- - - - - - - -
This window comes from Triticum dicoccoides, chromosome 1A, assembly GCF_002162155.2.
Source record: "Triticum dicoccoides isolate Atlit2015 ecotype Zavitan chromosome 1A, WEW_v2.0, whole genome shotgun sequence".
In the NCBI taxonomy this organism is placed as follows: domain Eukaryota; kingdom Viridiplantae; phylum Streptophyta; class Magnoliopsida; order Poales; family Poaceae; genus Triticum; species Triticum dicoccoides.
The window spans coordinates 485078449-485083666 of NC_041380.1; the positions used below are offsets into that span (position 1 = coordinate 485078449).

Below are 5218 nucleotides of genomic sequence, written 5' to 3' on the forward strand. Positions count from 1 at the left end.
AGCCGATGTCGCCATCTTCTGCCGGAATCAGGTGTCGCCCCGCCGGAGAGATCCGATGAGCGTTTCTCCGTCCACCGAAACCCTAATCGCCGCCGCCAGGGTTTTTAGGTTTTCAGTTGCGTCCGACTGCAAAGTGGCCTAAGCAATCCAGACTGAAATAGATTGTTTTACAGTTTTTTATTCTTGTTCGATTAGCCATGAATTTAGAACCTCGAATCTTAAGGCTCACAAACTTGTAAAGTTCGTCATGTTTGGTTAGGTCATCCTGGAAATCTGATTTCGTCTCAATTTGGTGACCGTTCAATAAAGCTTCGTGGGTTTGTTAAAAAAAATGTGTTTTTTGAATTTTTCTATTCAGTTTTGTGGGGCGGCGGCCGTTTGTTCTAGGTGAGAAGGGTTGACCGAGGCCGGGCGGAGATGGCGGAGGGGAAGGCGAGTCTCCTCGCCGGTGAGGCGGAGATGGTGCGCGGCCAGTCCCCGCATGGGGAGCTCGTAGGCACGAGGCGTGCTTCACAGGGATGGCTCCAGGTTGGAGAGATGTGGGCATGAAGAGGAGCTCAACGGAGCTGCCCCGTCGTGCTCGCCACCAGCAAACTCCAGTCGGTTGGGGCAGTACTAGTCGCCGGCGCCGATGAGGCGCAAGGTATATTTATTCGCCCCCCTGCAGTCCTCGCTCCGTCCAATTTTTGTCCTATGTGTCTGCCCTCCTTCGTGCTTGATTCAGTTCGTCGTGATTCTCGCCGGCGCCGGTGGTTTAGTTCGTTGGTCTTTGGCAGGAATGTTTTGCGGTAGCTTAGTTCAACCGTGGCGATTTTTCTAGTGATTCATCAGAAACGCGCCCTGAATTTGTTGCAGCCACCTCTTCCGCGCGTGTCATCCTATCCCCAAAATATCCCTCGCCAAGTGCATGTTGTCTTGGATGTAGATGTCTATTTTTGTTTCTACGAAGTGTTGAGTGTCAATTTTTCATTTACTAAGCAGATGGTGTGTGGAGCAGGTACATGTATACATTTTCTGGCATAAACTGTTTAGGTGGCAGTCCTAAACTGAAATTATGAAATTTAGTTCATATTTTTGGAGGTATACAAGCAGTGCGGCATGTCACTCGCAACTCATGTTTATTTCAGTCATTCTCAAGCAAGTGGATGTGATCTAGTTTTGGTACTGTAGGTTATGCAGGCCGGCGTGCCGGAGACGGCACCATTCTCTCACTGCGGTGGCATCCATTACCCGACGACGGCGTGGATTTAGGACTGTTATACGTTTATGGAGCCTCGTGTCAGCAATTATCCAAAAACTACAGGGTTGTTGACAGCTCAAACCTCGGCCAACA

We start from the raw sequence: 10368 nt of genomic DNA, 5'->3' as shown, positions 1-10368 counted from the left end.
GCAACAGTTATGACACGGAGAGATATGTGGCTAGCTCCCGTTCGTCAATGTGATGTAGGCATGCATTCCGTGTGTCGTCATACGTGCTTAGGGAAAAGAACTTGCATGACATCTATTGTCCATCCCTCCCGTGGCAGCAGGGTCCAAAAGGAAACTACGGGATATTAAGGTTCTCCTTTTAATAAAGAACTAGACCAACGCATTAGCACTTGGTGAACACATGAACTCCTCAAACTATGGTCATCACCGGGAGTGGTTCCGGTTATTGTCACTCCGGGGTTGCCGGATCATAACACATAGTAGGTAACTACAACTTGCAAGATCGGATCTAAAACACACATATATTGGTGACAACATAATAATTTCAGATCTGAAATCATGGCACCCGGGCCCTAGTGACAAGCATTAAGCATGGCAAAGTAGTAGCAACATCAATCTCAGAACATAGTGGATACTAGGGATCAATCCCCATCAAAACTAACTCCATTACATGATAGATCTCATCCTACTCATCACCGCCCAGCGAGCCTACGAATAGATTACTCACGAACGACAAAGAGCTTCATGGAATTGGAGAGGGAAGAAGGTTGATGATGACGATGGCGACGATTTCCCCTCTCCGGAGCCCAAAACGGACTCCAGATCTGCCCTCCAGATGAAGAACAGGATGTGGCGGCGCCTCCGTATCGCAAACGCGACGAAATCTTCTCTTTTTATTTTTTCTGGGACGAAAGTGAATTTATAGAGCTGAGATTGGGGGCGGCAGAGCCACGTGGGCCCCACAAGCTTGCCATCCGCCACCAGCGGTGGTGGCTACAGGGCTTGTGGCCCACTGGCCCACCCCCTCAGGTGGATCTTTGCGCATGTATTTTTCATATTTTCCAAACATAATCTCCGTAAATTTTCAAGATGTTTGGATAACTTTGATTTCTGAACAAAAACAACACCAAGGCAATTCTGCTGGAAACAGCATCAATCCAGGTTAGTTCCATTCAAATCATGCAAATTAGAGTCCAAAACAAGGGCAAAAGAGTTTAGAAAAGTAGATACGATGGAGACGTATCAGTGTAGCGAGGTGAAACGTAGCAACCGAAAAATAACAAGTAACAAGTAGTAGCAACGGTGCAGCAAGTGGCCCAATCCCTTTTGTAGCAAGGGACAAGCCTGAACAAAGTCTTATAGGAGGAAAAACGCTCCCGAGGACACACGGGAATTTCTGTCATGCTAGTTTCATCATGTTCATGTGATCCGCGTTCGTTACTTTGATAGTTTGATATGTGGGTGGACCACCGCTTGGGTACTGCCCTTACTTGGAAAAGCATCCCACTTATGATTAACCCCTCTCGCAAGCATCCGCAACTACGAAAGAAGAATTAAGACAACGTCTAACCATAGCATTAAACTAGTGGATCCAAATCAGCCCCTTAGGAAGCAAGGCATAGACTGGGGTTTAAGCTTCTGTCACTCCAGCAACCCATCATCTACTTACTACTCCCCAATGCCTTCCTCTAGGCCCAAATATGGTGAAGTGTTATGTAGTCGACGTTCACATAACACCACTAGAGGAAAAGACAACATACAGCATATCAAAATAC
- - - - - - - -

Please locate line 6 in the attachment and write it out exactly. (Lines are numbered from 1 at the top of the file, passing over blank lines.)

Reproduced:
AGCCGATGTCGCCATCTTCTGCCGGAATCAGGTGTCGCCCCGCCGGAGAGATCCGATGAGCGTTTCTCCGTCCACCGAAACCCTAATCGCCGCCGCCAGGGTTTTTAGGTTTTCAGTTGCGTCCGACTGCAAAGTGGCCTAAGCAATCCAGACTGAAATAGATTGTTTTACAGTTTTTTATTCTTGTTCGATTAGCCATGAATTTAGAACCTCGAATCTTAAGGCTCACAAACTTGTAAAGTTCGTCATGTTTGGTTAGGTCATCCTGGAAATCTGATTTCGTCTCAATTTGGTGACCGTTCAATAAAGCTTCGTGGGTTTGTTAAAAAAAATGTGTTTTTTGAATTTTTCTATTCAGTTTTGTGGGGCGGCGGCCGTTTGTTCTAGGTGAGAAGGGTTGACCGAGGCCGGGCGGAGATGGCGGAGGGGAAGGCGAGTCTCCTCGCCGGTGAGGCGGAGATGGTGCGCGGCCAGTCCCCGCATGGGGAGCTCGTAGGCACGAGGCGTGCTTCACAGGGATGGCTCCAGGTTGGAGAGATGTGGGCATGAAGAGGAGCTCAACGGAGCTGCCCCGTCGTGCTCGCCACCAGCAAACTCCAGTCGGTTGGGGCAGTACTAGTCGCCGGCGCCGATGAGGCGCAAGGTATATTTATTCGCCCCCCTGCAGTCCTCGCTCCGTCCAATTTTTGTCCTATGTGTCTGCCCTCCTTCGTGCTTGATTCAGTTCGTCGTGATTCTCGCCGGCGCCGGTGGTTTAGTTCGTTGGTCTTTGGCAGGAATGTTTTGCGGTAGCTTAGTTCAACCGTGGCGATTTTTCTAGTGATTCATCAGAAACGCGCCCTGAATTTGTTGCAGCCACCTCTTCCGCGCGTGTCATCCTATCCCCAAAATATCCCTCGCCAAGTGCATGTTGTCTTGGATGTAGATGTCTATTTTTGTTTCTACGAAGTGTTGAGTGTCAATTTTTCATTTACTAAGCAGATGGTGTGTGGAGCAGGTACATGTATACATTTTCTGGCATAAACTGTTTAGGTGGCAGTCCTAAACTGAAATTATGAAATTTAGTTCATATTTTTGGAGGTATACAAGCAGTGCGGCATGTCACTCGCAACTCATGTTTATTTCAGTCATTCTCAAGCAAGTGGATGTGATCTAGTTTTGGTACTGTAGGTTATGCAGGCCGGCGTGCCGGAGACGGCACCATTCTCTCACTGCGGTGGCATCCATTACCCGACGACGGCGTGGATTTAGGACTGTTATACGTTTATGGAGCCTCGTGTCAGCAATTATCCAAAAACTACAGGGTTGTTGACAGCTCAAACCTCGGCCAACA